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Baylor MBB at Kansas: Three Stats that Will Decide the Game

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This afternoon, #8 Baylor Men’s Basketball (19-3) travels to Lawrence to take on the #10 Kansas Jayhawks (18-3) in a battle between the top two teams of the Big 12. The winner will have sole possession of the number one ranking in the conference and control their destiny in winning the regular season title.

If Baylor is going to do what they’ve only done once before — leave Phog Allen victorious — they need to do well in these three stats.

Three Point Offense

According to Ken Pom, Baylor ranks 5th in the country in offensive efficiency, and they do so with a balanced attack from inside and outside the three point line.

The Bears make 55% of their two point shots (41st in the country) and 37% of their three point shots (43rd in the country), and their 39% three point rate is about average (164th in the country).

Kansas is a good, not great, defensive team. They hold their opponents to a 1.7 percentage point worse two point shooting percentage (170th in the country) and a 1.8 percentage point worse three point shooting percentage (115th in the country).

Unfortunately, Baylor may not be playing at full strength, as two of their best three point shooters are game-time decisions . If LJ Cryer and Adam Flager are good to go, expect them to take a lot of shots from deep.

Two Point Defense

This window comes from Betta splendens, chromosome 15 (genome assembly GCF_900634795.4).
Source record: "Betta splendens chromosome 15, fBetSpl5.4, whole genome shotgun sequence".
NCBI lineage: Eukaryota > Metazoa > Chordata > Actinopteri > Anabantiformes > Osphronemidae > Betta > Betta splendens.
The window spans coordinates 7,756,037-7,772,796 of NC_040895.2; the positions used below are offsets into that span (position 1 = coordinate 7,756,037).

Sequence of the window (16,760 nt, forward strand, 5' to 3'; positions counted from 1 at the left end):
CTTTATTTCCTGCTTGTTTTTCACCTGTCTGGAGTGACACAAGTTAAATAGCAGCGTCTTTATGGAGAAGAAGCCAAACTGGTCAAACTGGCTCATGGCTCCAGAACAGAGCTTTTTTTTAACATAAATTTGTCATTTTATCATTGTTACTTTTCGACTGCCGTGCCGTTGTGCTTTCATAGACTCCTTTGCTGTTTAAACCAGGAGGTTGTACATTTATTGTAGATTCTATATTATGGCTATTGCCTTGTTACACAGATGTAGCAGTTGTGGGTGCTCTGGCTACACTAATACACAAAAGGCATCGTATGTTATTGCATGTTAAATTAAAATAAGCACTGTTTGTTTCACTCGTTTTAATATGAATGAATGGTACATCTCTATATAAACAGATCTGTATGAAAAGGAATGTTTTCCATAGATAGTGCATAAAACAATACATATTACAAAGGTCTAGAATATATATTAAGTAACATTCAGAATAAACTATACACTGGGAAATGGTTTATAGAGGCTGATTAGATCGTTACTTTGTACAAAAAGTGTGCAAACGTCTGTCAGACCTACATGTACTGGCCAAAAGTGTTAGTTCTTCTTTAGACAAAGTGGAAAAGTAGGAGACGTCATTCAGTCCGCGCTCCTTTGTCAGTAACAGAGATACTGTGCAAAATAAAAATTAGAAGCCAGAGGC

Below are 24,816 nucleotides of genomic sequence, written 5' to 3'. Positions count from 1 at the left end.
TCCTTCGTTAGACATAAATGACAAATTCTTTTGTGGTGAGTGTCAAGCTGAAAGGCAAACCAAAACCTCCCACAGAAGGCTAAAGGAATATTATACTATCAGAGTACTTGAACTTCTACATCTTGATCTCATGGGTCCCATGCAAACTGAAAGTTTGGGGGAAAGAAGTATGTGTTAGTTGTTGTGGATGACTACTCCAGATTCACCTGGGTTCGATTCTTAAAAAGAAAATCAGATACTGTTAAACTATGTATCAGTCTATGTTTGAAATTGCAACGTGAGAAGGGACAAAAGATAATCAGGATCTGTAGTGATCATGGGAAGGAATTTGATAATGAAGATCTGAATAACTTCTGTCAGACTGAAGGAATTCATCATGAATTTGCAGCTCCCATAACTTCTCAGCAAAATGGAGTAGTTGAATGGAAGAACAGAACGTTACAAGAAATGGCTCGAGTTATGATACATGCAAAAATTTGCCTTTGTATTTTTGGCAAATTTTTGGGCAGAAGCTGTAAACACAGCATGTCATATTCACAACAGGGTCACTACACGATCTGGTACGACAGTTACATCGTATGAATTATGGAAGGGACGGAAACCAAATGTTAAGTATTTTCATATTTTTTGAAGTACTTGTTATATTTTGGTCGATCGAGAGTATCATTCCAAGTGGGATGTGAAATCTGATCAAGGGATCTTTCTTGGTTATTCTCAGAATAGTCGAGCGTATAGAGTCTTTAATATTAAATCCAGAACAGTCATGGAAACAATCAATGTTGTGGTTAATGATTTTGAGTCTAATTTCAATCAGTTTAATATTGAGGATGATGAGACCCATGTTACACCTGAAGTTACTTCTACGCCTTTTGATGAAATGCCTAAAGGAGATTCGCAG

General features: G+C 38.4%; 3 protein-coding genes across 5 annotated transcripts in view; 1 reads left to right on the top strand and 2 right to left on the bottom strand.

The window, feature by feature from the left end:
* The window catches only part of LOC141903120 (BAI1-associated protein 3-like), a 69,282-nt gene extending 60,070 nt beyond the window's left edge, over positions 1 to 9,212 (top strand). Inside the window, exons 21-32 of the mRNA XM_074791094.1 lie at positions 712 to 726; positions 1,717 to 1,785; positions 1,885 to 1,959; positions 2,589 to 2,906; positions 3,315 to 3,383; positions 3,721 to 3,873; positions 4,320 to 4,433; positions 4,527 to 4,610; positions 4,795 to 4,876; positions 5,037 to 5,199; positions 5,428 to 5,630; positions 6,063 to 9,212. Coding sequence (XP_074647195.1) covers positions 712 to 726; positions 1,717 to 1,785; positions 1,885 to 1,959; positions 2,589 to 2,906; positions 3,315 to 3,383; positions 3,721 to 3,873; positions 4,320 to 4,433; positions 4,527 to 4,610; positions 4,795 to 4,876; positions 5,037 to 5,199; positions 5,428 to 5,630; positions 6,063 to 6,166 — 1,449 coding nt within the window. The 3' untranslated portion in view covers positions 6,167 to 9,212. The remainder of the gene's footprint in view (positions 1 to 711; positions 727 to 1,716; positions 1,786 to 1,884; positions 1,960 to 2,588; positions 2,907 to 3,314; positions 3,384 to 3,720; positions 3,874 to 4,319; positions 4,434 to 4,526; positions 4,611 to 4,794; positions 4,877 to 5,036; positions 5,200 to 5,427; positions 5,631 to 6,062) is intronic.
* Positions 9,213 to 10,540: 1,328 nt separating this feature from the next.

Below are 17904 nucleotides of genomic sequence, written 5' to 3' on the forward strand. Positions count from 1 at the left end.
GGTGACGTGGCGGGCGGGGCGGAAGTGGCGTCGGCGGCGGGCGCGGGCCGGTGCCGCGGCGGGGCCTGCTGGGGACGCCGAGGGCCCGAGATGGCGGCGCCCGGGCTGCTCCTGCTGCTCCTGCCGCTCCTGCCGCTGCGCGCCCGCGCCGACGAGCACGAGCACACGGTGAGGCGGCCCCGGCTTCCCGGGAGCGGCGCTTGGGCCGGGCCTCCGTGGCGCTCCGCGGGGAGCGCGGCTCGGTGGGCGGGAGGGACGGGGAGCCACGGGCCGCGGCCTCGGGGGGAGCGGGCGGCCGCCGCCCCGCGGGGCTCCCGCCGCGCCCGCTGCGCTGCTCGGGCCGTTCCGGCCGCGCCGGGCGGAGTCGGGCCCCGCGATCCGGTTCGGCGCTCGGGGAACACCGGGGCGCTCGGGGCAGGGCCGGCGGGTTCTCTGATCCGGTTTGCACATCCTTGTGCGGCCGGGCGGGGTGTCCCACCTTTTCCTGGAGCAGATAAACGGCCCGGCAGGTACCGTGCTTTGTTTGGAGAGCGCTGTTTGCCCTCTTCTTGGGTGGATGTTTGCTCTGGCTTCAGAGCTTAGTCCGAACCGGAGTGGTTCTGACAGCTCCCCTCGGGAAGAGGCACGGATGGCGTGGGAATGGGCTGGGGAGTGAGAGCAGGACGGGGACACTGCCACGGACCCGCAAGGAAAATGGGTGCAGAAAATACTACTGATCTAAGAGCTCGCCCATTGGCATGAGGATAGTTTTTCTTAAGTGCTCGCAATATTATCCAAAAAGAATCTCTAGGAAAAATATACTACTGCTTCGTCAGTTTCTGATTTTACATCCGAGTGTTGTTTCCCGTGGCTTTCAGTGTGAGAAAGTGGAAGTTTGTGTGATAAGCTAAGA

Kansas is also an elite offensive team. Ken Pom currently has the Jayhawks ranked 3rd in offensive efficiency in the entire country, and they have success from almost everywhere on the court.

You could argue that Baylor needs to play strong perimeter defense, and you wouldn’t be wrong. Kansas makes 37% of their threes (48th in the country), so they are definitely a threat from deep; however, they are below average in three point rate with only 34% of their field goal attempts coming from behind the arc (260th in the country).

Given KU’s emphasis on shots near the rim, playing good interior defense is of paramount importance for Baylor. Kansas makes 56% of their two point attempts (31st in the country), and Baylor’s opponents typically shoot their season average on twos against Baylor (229th in the country).

In years past, I would also add that Baylor needs to play excellent two point defense while avoiding any semblance of fouling. And while any game in Phog Allen can turn into 5 vs 8, that doesn’t appear to be the norm this season. Kansas has a free throw rate of 31%, which is only average (174th in the country).

Rebounding Differential

When playing against a team that shoots as well as Baylor and Kansas do, you can’t afford to give up too many offensive rebounds. So naturally, both Baylor and Kansas rebound the ball better on offense than they do on defense.

Baylor collects 36% of their offensive rebound opportunities (5th in the country), and Kansas holds their opponents to an offensive rebounding rate 3.3 percentage points below their opponents’ season average (102nd in the country).

Kansas collects 34% of their offensive rebound opportunities (20th in the country), and Baylor holds their opponents to an offensive rebounding rate 3.2 percentage points below their opponents’ season average (105th in the country).

Whoever wins the rebounding battle will have a huge advantage in this game, and I suspect the team who rebounds better will be the team that ultimately wins.

Ken Pom Prediction: Kansas 76, Baylor 75